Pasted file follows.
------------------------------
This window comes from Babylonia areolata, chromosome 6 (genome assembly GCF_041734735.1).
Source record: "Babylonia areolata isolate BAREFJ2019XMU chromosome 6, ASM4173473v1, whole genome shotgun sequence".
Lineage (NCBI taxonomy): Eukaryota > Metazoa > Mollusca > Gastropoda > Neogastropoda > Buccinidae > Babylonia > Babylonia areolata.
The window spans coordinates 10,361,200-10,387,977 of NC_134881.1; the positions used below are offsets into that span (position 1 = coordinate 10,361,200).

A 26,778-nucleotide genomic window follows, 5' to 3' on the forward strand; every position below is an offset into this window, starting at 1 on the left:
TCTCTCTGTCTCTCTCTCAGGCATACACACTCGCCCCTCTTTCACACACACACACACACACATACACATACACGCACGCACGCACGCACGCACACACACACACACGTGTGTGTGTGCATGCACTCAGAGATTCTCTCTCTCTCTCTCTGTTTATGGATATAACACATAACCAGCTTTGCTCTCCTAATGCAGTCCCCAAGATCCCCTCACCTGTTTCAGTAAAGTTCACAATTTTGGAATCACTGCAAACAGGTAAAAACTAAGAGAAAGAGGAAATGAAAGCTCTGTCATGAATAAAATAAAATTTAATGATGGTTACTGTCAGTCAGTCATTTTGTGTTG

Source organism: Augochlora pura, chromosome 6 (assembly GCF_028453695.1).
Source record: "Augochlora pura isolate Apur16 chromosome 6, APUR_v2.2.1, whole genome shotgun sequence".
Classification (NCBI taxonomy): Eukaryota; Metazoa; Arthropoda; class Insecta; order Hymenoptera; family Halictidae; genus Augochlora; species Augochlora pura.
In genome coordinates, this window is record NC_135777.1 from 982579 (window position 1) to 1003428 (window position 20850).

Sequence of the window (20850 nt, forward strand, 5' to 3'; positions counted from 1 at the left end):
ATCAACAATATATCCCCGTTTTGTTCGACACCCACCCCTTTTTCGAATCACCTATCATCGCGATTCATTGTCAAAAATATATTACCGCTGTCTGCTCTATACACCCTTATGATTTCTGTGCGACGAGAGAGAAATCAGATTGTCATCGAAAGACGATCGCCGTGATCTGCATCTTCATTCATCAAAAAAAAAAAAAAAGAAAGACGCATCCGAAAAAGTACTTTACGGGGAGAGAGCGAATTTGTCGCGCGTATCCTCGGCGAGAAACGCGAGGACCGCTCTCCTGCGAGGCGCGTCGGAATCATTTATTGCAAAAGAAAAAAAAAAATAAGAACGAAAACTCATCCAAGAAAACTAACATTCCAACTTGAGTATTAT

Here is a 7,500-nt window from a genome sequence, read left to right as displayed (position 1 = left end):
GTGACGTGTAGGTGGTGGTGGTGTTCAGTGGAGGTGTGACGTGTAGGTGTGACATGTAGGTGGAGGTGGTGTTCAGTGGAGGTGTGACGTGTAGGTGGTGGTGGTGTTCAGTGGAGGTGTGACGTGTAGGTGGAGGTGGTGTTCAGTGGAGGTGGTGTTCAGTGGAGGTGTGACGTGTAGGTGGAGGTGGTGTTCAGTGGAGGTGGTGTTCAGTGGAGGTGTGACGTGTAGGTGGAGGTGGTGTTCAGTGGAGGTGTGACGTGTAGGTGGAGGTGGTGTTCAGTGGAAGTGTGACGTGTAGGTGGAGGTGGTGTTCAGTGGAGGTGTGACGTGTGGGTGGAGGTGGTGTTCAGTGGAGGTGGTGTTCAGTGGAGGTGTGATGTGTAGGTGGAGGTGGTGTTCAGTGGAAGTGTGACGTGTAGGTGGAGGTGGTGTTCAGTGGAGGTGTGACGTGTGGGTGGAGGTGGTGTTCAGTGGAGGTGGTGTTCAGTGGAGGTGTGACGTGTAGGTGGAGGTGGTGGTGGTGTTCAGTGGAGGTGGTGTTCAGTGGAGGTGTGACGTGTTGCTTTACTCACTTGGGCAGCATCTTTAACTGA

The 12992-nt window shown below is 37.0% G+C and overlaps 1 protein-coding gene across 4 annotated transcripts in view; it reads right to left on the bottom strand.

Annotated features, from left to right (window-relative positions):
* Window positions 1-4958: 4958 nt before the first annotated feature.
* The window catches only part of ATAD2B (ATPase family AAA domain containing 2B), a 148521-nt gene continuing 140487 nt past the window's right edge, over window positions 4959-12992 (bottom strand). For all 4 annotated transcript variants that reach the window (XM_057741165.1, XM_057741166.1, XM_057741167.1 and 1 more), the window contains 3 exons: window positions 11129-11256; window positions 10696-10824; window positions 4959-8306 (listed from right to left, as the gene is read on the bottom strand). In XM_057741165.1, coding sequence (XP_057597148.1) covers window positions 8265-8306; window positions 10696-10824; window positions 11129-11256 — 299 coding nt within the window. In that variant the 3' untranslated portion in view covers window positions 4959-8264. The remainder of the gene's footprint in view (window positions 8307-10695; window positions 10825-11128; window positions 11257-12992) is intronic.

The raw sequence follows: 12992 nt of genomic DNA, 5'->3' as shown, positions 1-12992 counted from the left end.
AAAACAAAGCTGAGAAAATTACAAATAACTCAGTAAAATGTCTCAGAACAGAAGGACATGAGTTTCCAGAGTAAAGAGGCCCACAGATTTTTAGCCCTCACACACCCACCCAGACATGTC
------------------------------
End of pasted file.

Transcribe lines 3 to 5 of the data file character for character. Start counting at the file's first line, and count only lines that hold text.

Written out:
Lineage (NCBI taxonomy): Eukaryota > Metazoa > Mollusca > Gastropoda > Neogastropoda > Buccinidae > Babylonia > Babylonia areolata.
The window spans coordinates 10,361,200-10,387,977 of NC_134881.1; the positions used below are offsets into that span (position 1 = coordinate 10,361,200).

A 26,778-nucleotide genomic window follows, 5' to 3' on the forward strand; every position below is an offset into this window, starting at 1 on the left: